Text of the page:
"If the player goes into the Hall of Fame, his products get hotter and hotter. If he doesn't make the Hall of Fame, prices usually remain steady but you don't sell as much as they are not in the public eye anymore."

What if the player achieves notoriety or becomes an outlaw, as Pete Rose has done?

"Pete Rose being banned from baseball doesn't seem to have affected his value. He has been banned for so long, he continues to sell at a steady rate as people still look at him as the all-time hit king."

There is the possibility that Rose's merch has held its value because he was tossed out of baseball because of gambling, a crime that many people don't consider as very criminal, certainly not as serious and unacceptable as the allegations made against Watson.

It's important to remember that Watson has denied all allegations made against him. As they say in newsrooms: this is a developing story.

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A new hotel is in the works near Minute Maid. Photo by Bob Levey/Getty Images

Astros owner Jim Crane says the team is ready to break ground on a major construction project that will include a hotel and entertainment complex across the street from Minute Maid Park as soon as the 2023 baseball season wraps up – hopefully with another World Series parade in downtown Houston.


But another hotel? Another entertainment complex? More construction downtown? My first reaction was, how much more does Houston need? I remember when the Super Bowl was held in Houston in 2004, clubs and restaurants sprung up downtown practically overnight, only to disappear virtually the morning after. When it came to downtown development, the expression “less is more” turned out true. At least that Super Bowl.

I asked my contacts in government and the Houston welcome wagon, is this a good idea, building a hotel and entertainment complex next door to Minute Maid Park? Do we need it? Can we sustain it?

The answer every time was a resounding yes! For a couple of reasons: first, downtown Houston, coming out of Covid, is booming, leadership is creative and budget-minded these days, and most important, if Jim Crane is behind the idea, you can trust it’ll work. The guy’s got a track record.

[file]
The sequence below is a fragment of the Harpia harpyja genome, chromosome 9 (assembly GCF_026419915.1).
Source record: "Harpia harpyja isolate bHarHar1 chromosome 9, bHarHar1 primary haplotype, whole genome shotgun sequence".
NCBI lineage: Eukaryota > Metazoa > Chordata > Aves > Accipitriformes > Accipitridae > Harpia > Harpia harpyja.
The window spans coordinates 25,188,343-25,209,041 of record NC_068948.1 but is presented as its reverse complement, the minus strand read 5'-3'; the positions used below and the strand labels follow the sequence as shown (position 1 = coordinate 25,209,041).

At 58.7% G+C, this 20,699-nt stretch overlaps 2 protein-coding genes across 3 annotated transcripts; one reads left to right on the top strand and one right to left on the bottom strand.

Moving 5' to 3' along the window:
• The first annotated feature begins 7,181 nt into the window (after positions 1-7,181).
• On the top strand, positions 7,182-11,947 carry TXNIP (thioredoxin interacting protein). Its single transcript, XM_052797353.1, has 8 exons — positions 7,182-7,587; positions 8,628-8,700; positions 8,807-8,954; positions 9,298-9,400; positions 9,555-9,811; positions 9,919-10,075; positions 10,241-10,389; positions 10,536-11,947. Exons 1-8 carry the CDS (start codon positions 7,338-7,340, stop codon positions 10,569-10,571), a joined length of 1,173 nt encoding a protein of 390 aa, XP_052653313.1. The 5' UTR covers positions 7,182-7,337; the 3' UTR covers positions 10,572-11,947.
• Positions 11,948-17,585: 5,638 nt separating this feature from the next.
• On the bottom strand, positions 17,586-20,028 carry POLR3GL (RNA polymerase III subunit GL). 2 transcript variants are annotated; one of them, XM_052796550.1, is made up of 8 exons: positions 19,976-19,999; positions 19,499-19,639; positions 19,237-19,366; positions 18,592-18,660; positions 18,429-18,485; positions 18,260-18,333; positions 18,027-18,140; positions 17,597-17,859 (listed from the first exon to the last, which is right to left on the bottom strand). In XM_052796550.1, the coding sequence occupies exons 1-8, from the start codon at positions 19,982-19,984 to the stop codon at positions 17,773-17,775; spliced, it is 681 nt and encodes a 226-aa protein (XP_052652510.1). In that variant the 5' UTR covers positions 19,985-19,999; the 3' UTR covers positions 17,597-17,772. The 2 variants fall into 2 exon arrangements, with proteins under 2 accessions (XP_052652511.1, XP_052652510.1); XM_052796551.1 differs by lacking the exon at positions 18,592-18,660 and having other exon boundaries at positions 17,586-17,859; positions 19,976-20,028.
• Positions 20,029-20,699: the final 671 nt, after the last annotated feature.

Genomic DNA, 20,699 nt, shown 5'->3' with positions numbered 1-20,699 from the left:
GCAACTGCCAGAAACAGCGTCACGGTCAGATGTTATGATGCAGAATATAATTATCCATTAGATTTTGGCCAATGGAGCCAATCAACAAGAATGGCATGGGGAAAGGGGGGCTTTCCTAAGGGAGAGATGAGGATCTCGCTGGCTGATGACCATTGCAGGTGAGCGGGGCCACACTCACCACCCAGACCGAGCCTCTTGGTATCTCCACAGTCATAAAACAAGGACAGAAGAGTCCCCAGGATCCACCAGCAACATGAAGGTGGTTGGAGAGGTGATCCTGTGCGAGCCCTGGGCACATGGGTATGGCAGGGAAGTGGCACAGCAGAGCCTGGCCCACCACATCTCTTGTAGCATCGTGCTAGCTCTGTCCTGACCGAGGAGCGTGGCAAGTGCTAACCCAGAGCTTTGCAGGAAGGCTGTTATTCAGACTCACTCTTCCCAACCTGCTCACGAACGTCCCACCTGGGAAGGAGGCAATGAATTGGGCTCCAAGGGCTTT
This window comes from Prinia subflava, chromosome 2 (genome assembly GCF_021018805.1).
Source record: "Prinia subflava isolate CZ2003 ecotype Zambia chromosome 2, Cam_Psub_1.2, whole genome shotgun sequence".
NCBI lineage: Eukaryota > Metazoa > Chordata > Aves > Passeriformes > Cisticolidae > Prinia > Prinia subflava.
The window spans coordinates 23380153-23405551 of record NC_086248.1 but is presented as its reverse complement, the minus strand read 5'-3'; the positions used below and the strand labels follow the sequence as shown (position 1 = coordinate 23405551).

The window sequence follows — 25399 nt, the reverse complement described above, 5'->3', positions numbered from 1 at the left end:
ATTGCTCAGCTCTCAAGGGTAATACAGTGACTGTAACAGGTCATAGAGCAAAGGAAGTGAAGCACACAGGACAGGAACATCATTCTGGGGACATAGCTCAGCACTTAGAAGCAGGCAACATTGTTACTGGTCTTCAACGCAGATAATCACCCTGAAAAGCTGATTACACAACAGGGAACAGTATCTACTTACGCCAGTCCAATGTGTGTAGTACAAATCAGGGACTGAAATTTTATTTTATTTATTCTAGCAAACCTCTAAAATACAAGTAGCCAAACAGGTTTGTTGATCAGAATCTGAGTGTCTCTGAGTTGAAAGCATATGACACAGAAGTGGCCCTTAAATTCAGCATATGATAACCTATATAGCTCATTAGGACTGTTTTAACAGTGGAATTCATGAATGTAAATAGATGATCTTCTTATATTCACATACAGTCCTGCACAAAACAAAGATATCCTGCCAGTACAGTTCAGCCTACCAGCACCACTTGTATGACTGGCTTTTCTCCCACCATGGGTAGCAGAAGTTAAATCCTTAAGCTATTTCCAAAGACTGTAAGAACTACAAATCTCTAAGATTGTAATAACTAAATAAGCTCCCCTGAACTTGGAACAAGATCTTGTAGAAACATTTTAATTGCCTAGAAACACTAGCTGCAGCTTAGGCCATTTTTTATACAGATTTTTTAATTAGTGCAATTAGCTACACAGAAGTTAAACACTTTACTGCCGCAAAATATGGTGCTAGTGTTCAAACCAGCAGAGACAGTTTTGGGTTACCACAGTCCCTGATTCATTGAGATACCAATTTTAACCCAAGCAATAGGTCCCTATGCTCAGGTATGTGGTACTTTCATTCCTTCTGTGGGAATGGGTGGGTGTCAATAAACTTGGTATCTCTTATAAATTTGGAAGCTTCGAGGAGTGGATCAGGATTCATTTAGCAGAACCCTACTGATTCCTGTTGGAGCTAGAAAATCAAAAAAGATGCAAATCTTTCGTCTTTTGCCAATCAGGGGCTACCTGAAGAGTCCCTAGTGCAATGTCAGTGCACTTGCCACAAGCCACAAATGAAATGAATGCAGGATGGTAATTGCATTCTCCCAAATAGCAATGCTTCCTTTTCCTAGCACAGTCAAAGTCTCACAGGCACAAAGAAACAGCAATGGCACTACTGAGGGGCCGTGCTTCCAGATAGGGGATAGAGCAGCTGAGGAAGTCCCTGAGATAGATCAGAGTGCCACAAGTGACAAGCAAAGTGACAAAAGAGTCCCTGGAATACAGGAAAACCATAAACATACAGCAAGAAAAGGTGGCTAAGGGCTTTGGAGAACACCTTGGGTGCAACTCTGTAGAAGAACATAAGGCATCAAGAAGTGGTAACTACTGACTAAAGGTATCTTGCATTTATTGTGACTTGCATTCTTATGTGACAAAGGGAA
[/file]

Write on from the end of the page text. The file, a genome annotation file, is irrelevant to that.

“In 2004, the idea was to turn downtown’s Main Street into Bourbon Street. Is that what we really want? It was a misguided plan, the wrong philosophy, and businesses opened and closed in short order,” a source told me.

It was a different story when the Super Bowl returned to Houston in 2017. This time Houston saw the Marriott Marquis, a 1,000-room hotel complete with an iconic Texas-shaped swimming pool, open in time for the tourist onslaught. Also, Avenida Houston greeted downtown visitors with new restaurants and entertainment venues. Both the Marriott and Avenida Houston have continued to thrive long after the Super Bowl left town.

“We want our downtown to attract visitors while providing services for the growing number of singles and families who are making their home downtown. As we continue to host major events and conventions, there will be a need for more hotel rooms,” the source said.

The Astros’ plan to build a sprawling hotel and entertainment complex originally was discussed in 2021 but was put on hold due to Covid. Now Crane and the Astros are ready to come out swinging. Similar complexes operate successfully next to the baseball stadium in St. Louis, Chicago and other cities.

An Astros-themed hotel adjacent to Minute Maid Park is particularly intriguing. The lobby could be home to an Astros museum and team Hall of Fame. Rooms and restaurants could be decorated in honor of Astros legends – the “Nolan Ryan honeymoon suite,” or “Strech Suba’s Bullpen Bar and Grille.” There could be meeting space for autograph and memorabilia shows. There could be a broadcast facility for post-game interviews and analysis. And maybe one day, fingers crossed, a betting parlor like the Cubs have at Wrigley Field.

The Astros have a contract to play at Minute Maid Park through 2050 – the only long-term contract that doesn’t make Crane cringe. Anything that enhances the fan experience and generates revenue is good for the team and the city. I might even consider going downtown on non-game nights.